Kirikuchi charr, Salvelinus leucomaenis japonicus, the southernmost population of the genus Salvelinus, is endemic to the Kii Peninsula, central Honshu, Japan. Kirikuchi charr are currently threatened due to anthropogenic disturbances. To conserve Kirikuchi charr, we investigated long-term population dynamics of Kirikuchi charr and red-spotted masu salmon, Oncorhynchus masou ishikawae, which share the same habitat, in the upper part of the drainage in the Totsu River system, Nara Prefecture, from August 1992 to September 2004. Population sizes showed a declining trend for both species; particularly after 2000, the population of Kirikuchi charr was approximately one-third of that in 1992. In 2004, the estimated number of salmon was approximately two times that of Kirikuchi charr. To evaluate the present population structure of both species, their population density and body size structure were investigated in 11 stream sections selected in the drainage. The majority of Kirikuchi charr were distributed in the upper part of the main stream and tributaries, and only a few fish were captured in the lower reaches of the main stream. In contrast, salmon inhabited the entire drainage without any obvious trends. Furthermore, almost all age-0 Kirikuchi charr were captured in the tributaries, whereas age-0 salmon were captured in the entire drainage basin. The average body lengths of Kirikuchi charr at age 0 and >1 were respectively smaller than those of salmon in all stream sections. These results suggest that salmon are competitively dominant over Kirikuchi charr. Based on the ecological evidence, we discuss conservation strategies for Kirikuchi charr.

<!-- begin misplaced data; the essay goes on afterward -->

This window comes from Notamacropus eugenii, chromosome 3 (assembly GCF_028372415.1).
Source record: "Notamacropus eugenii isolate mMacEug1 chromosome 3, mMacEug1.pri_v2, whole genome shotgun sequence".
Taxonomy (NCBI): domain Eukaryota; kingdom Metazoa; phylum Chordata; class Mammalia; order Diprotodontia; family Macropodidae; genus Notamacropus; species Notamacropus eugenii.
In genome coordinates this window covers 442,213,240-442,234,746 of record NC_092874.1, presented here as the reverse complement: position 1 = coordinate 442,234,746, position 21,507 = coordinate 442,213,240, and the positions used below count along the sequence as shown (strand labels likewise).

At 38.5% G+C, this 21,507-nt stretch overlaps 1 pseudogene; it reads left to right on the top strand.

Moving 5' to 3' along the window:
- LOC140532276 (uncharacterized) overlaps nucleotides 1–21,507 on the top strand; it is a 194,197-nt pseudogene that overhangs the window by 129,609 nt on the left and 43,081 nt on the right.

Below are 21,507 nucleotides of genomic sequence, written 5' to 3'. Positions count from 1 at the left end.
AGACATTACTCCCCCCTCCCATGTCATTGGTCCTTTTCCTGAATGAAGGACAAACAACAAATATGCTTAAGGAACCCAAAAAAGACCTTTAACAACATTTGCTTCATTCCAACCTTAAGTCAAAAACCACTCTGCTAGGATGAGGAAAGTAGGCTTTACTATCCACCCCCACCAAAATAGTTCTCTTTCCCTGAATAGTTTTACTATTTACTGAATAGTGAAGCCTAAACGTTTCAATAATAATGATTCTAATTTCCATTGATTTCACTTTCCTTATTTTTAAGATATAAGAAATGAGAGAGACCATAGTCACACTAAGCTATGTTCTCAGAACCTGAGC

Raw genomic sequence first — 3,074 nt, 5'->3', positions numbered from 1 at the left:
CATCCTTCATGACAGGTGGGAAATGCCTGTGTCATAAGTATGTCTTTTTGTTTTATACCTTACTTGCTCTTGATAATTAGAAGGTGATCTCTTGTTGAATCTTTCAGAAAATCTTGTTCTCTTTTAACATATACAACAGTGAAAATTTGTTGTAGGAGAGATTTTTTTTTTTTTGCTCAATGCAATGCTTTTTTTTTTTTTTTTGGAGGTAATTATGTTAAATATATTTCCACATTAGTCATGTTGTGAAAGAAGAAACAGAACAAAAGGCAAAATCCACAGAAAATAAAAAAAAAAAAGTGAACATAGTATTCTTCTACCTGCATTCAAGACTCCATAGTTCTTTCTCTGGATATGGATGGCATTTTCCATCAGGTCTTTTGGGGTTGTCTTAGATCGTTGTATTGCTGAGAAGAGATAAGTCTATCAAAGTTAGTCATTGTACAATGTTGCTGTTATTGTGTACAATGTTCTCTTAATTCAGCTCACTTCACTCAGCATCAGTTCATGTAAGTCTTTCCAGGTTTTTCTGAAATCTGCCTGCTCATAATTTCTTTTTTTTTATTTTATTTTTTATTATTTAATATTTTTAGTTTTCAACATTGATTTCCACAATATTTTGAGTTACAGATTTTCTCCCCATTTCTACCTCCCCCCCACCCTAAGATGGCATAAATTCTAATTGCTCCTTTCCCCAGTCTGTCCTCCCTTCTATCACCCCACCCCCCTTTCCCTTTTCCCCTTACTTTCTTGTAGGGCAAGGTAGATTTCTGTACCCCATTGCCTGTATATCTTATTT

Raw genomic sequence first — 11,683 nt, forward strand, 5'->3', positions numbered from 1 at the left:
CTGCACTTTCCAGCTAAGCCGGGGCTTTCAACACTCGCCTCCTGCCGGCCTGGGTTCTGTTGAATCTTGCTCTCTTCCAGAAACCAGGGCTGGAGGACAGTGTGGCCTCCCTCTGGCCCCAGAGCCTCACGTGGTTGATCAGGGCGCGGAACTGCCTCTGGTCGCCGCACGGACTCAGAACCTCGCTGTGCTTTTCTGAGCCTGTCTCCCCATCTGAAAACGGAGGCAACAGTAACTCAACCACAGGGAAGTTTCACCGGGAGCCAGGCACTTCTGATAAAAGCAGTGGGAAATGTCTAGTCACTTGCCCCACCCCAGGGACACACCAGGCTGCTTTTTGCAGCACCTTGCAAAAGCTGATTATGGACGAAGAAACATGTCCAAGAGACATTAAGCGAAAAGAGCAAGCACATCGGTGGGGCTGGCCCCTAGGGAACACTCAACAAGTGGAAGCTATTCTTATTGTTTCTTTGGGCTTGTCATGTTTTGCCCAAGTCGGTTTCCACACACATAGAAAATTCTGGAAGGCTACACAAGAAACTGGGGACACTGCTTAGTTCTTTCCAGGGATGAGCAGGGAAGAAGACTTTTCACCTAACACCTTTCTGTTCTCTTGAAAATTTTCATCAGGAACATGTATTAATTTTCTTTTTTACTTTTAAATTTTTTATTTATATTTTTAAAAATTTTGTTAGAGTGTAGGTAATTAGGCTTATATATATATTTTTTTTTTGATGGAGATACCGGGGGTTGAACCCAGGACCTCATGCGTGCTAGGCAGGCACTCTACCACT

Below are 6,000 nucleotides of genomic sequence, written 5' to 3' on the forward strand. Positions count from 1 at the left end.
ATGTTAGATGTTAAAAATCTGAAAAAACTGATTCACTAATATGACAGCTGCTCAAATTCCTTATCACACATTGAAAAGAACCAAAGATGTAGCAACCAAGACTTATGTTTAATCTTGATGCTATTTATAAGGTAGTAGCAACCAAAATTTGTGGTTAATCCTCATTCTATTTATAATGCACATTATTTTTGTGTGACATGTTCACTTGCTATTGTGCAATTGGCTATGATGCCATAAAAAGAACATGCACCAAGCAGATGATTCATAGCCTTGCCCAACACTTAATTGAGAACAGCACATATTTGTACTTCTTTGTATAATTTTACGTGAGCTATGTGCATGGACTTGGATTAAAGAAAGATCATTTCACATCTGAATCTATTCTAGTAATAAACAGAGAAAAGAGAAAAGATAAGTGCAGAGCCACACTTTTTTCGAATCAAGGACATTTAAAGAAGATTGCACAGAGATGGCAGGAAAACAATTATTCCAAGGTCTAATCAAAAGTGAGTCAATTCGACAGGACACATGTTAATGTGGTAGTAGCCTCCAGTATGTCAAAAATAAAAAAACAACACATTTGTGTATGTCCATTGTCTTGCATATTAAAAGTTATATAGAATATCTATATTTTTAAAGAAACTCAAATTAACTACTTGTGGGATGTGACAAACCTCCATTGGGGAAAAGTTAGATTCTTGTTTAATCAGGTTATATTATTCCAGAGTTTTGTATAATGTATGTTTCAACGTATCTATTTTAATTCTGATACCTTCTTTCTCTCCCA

|ジャーナル||Japanese Journal of Conservation Ecology|
|出版ステータス||出版済み - 6月 2006|
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